Spatial clustering and contextual factors associated with hospitalisation and deaths due to COVID-19 in Sweden: a geospatial nationwide ecological study.

Fonseca-Rodríguez O, Gustafsson PE, San Sebastián M, Connolly AF

BMJ Glob Health 6 (7) - [2021-07-00; online 2021-07-30]

In Sweden, thousands of hospitalisations and deaths due to COVID-19 were reported since the pandemic started. Considering the uneven spatial distribution of those severe outcomes at the municipality level, the objective of this study was, first, to identify high-risk areas for COVID-19 hospitalisations and deaths, and second, to determine the associated contextual factors with the uneven spatial distribution of both study outcomes in Sweden. The existences of spatial autocorrelation of the standardised incidence (hospitalisations) ratio and standardised mortality ratio were investigated using Global Moran's I test. Furthermore, we applied the retrospective Poisson spatial scan statistics to identify high-risk spatial clusters. The association between the contextual demographic and socioeconomic factors and the number of hospitalisations and deaths was estimated using a quasi-Poisson generalised additive regression model. Ten high-risk spatial clusters of hospitalisations and six high-risk clusters of mortality were identified in Sweden from February 2020 to October 2020. The hospitalisations and deaths were associated with three contextual variables in a multivariate model: population density (inhabitants/km2) and the proportion of immigrants (%) showed a positive association with both outcomes, while the proportion of the population aged 65+ years (%) showed a negative association. Our study identified high-risk spatial clusters for hospitalisations and deaths due to COVID-19 and the association of population density, the proportion of immigrants and the proportion of people aged 65+ years with those severe outcomes. Results indicate where public health measures must be reinforced to improve sustained and future disease control and optimise the distribution of resources.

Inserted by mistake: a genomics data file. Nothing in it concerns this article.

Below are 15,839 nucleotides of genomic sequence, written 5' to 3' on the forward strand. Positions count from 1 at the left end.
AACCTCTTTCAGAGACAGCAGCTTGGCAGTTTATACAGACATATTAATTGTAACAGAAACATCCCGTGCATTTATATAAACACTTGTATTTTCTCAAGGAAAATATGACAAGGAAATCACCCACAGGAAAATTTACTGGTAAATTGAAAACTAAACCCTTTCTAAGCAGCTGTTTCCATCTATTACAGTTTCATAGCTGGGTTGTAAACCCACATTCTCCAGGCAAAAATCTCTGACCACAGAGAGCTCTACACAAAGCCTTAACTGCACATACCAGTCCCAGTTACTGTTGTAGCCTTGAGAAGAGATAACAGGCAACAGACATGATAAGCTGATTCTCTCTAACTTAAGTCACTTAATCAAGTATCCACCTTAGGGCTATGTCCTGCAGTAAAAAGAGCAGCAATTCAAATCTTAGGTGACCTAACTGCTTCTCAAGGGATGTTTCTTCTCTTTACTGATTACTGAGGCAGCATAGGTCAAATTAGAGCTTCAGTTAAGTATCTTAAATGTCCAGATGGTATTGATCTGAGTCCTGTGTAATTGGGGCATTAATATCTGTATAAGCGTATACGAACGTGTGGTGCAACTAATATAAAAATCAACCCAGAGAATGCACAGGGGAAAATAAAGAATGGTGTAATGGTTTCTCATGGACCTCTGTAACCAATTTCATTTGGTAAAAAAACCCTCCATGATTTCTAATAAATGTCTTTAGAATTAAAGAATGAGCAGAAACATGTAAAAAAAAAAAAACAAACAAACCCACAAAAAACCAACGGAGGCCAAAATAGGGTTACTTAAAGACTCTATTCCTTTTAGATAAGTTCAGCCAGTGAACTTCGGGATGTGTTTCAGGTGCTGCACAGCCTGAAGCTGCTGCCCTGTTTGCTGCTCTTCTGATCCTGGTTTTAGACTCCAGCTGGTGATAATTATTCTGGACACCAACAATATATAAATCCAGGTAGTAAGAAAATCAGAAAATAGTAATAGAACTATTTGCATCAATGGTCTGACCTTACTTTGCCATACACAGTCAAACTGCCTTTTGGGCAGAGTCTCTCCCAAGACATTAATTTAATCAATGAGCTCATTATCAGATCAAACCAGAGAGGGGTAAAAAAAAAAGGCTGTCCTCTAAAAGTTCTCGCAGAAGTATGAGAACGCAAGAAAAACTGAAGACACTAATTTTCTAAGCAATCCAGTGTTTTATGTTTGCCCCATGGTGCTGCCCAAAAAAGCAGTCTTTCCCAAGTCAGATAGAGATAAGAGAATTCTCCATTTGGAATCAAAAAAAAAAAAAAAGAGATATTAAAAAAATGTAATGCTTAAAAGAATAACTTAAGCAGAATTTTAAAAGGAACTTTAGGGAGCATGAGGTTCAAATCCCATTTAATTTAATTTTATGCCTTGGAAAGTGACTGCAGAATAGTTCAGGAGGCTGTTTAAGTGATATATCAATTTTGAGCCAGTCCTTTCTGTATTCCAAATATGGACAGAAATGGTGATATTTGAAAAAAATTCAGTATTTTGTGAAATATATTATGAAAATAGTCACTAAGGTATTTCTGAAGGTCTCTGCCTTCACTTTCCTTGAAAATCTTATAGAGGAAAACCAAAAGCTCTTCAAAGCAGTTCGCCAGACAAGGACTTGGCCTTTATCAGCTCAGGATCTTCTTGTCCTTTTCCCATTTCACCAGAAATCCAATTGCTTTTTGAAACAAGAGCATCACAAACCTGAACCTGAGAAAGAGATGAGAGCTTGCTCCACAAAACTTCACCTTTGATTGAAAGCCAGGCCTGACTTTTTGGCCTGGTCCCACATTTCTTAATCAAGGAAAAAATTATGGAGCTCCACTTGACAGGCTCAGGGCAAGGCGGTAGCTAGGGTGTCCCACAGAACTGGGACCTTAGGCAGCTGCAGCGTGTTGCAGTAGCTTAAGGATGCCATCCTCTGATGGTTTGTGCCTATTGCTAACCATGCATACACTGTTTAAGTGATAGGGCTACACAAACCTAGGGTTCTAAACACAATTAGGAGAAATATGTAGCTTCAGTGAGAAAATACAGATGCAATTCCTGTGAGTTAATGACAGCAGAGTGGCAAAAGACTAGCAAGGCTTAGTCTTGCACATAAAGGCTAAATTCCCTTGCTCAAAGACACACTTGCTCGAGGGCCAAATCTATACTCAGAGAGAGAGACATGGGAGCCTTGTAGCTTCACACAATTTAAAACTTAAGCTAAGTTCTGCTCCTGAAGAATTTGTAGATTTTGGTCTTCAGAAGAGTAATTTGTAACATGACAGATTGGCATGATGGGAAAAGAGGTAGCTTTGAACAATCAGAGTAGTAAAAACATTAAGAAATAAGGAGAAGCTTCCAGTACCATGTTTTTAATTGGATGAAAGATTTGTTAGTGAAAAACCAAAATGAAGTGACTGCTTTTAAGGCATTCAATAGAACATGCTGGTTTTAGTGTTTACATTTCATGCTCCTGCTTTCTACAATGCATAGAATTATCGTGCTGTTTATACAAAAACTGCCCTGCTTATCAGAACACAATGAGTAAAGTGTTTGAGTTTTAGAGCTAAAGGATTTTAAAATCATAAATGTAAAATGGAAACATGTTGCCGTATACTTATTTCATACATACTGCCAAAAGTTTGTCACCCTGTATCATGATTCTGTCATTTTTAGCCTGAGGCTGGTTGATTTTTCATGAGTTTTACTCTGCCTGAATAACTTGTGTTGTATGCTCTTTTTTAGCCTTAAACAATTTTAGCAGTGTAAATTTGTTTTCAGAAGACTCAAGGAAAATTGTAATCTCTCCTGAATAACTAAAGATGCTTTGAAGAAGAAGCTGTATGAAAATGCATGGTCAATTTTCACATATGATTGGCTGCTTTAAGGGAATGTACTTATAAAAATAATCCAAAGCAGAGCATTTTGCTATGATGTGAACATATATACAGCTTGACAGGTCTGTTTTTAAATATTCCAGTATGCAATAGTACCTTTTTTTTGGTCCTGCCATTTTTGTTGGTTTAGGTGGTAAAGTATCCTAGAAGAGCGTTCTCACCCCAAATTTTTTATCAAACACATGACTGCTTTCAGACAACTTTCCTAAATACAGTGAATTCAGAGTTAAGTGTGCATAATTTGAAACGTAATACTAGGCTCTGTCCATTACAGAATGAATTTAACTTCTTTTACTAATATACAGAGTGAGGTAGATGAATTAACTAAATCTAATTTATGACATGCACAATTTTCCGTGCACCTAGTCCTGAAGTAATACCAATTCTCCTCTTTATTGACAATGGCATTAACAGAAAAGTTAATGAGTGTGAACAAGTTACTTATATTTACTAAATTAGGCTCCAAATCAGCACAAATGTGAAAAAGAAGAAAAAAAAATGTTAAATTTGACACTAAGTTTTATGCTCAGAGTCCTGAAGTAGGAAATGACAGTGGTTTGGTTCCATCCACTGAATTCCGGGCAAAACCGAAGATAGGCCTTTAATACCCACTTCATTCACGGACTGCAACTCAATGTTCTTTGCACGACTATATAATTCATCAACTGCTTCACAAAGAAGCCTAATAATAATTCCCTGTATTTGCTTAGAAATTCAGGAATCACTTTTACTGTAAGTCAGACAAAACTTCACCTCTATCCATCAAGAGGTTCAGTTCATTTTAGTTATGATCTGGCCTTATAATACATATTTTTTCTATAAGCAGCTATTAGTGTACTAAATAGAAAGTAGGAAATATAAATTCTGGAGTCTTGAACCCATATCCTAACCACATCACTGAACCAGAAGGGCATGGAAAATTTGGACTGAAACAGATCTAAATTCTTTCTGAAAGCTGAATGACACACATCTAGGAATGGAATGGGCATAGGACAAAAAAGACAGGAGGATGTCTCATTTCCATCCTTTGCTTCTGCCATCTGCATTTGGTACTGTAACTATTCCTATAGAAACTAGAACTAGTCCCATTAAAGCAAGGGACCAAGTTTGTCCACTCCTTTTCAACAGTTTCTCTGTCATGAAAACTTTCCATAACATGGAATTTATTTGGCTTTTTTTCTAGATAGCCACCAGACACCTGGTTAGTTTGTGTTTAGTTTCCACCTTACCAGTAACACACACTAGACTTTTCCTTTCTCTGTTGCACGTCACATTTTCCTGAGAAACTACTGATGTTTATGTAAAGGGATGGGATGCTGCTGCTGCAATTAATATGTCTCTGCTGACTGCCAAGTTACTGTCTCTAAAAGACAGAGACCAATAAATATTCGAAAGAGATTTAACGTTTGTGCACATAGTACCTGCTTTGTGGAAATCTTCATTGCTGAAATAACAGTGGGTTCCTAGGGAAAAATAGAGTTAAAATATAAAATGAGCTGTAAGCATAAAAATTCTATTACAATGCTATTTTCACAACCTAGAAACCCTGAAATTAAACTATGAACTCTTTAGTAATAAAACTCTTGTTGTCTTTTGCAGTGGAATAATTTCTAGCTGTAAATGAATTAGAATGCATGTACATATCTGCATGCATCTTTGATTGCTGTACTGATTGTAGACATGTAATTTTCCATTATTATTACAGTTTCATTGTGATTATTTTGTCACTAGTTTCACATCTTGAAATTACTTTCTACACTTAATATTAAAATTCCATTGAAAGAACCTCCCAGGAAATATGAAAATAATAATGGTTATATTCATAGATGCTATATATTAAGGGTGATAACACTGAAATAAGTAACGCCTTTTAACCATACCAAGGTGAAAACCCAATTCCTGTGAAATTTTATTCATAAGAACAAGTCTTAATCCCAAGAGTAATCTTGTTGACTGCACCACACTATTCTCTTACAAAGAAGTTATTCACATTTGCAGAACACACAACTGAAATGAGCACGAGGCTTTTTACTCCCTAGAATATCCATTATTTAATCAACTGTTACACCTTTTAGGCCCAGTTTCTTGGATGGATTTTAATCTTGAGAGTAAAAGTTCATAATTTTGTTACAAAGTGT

Category: Health

Type: Journal article

PubMed 34321234

DOI 10.1136/bmjgh-2021-006247

Crossref 10.1136/bmjgh-2021-006247

pii: bmjgh-2021-006247
pmc: PMC8322019

Publications 7.1.2